England showed no mercy in its World Cup qualifier against San Marino on Friday, thrashing the joint-bottom team in the FIFA rankings 8-0 to record its largest win in 26 years.
Jermain Defoe scored in each half, Wayne Rooney took his international tally to 34 goals, and there were other goals from Alex Oxlade-Chamberlain, Frank Lampard, Ashley Young and Daniel Sturridge at the Stadio Olimpico.
An own goal by Alessandro Della Valle set the visitors on the way to their biggest margin of victory since an 8-0 win over Turkey in a European Championship qualifier in 1987.
It was the perfect warm-up for England’s attackers ahead of Tuesday’s crunch match against Group H leader Montenegro, which is two points clear of Roy Hodgson’s side after five games and halfway through qualifying.
Little can be read into this performance by a largely second-string England lineup, however.
It was always going to be a case of how many the visitors racked up against a team with just one win in history – in a friendly against Liechtenstein in 2004 – and which was heading into the game on the back of 50 losses in a row.
And by halftime, when England was 5-0 ahead, there was a chance the national team’s record win – 13-0 over Ireland in 1882 – could be threatened.
It was embarrassingly one-sided, and Germany coach Joachim Loew would have used this game as evidence after arguing this week that there should be a pre-qualifying round for the so-called smaller nations. There was ironic applause whenever England goalkeeper Joe Hart touched the ball.
It gave England’s players a chance to boost their goal tallies – and Rooney’s goal inches him closer to Michael Owen, who is fourth on the country’s all-time list with 40.
The first goal was actually scored by a San Marino player, center back Della Valle turning the ball into his own net in the 12th from a cross by marauding left back Leighton Baines.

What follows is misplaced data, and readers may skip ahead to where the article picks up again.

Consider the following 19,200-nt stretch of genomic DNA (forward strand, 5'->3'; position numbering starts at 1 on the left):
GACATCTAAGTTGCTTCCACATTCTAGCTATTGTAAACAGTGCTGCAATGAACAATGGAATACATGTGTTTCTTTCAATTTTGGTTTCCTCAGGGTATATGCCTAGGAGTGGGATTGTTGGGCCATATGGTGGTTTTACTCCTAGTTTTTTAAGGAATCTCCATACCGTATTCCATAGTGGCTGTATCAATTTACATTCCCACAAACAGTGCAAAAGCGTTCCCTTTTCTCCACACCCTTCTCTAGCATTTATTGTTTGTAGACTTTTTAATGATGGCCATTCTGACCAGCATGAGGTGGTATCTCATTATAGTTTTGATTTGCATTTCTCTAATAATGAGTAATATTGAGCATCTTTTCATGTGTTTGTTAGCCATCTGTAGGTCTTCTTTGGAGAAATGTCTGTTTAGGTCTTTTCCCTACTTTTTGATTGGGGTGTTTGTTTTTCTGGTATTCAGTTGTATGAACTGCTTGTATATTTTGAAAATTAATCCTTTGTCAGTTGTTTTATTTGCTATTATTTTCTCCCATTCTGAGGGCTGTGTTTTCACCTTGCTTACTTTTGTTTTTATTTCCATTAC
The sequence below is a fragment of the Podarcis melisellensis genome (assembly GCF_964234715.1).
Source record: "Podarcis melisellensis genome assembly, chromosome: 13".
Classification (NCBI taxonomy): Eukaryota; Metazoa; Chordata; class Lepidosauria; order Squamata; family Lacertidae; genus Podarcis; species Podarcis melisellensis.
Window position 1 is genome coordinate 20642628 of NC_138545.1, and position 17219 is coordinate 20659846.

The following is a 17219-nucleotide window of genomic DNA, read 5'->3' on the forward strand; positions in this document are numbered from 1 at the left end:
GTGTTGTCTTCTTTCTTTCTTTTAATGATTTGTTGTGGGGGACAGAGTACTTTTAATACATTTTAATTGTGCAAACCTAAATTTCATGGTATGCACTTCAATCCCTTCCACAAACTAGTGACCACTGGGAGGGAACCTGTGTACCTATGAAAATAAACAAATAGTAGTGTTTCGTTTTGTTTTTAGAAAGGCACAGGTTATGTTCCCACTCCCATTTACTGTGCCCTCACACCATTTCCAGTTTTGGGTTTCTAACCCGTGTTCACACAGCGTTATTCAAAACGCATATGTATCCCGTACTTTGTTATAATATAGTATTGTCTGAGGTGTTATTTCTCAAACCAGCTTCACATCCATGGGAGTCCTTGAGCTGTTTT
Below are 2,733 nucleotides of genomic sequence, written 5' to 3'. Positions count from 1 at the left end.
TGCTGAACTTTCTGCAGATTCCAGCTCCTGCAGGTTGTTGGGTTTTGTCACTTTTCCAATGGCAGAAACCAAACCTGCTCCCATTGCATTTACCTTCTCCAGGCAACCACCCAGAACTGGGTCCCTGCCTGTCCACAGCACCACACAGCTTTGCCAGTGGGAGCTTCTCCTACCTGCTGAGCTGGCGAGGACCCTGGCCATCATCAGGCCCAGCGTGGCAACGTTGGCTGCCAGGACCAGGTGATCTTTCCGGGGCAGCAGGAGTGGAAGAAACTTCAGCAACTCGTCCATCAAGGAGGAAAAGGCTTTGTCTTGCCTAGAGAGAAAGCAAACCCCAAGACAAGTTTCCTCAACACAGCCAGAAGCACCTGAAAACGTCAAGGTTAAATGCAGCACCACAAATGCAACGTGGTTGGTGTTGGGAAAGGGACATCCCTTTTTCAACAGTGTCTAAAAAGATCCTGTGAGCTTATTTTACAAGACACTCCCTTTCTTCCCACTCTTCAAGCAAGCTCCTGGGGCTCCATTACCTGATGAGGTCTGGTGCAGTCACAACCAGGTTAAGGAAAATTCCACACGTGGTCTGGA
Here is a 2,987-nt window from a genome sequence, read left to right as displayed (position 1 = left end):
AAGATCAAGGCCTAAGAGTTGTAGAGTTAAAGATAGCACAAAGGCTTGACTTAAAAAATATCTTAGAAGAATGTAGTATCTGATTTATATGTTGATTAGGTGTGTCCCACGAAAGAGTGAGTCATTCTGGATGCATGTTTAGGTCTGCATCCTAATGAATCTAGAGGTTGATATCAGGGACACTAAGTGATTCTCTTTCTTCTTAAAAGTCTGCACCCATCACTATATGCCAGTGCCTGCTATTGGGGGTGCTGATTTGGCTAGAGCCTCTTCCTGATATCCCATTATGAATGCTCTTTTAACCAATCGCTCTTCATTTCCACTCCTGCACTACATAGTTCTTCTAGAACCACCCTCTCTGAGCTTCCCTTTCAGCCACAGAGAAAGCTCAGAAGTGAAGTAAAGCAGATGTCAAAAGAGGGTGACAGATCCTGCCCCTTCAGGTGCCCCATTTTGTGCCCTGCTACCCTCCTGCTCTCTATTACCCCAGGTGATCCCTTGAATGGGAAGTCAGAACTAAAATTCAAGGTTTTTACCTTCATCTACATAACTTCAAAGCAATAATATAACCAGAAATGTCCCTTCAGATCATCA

Oxlade-Chamberlain, who volleyed against the bar early on, made it 2-0 in the 28th after exchanging a one-two with Rooney and then headed down for Defoe to tap in for his first goal for club or country in 2013.
There was still time in the final six minutes of the first half for Young to smash in a wonderful 30-yard strike off the underside of the bar, before Lampard coolly slotted in a sidefooted finish after Rooney dummied a cut-back from Baines.
It was the first time England had scored five goals in a first half since a win over Luxembourg in 1999, and the visitors weren’t stopping there with Rooney getting in on the act with a curling free kick in the 54th. Unsure of his place in Manchester United’s starting lineup at present, Rooney is still the No. 1 striker for England and he has now scored in four straight international games.
Substitute Sturridge grabbed his first England goal by heading in Young’s cross in the 70th, and Defoe wrapped up the scoring in the 77th by flicking in a cross from Tottenham teammate Kyle walker.
England has a central-defensive injury crisis at the moment, with Rio Ferdinand, Michael Dawson and Gary Cahill all pulling out this week. But a backline containing no first-choice defenders wasn’t troubled once in a professional display by Hodgson’s men.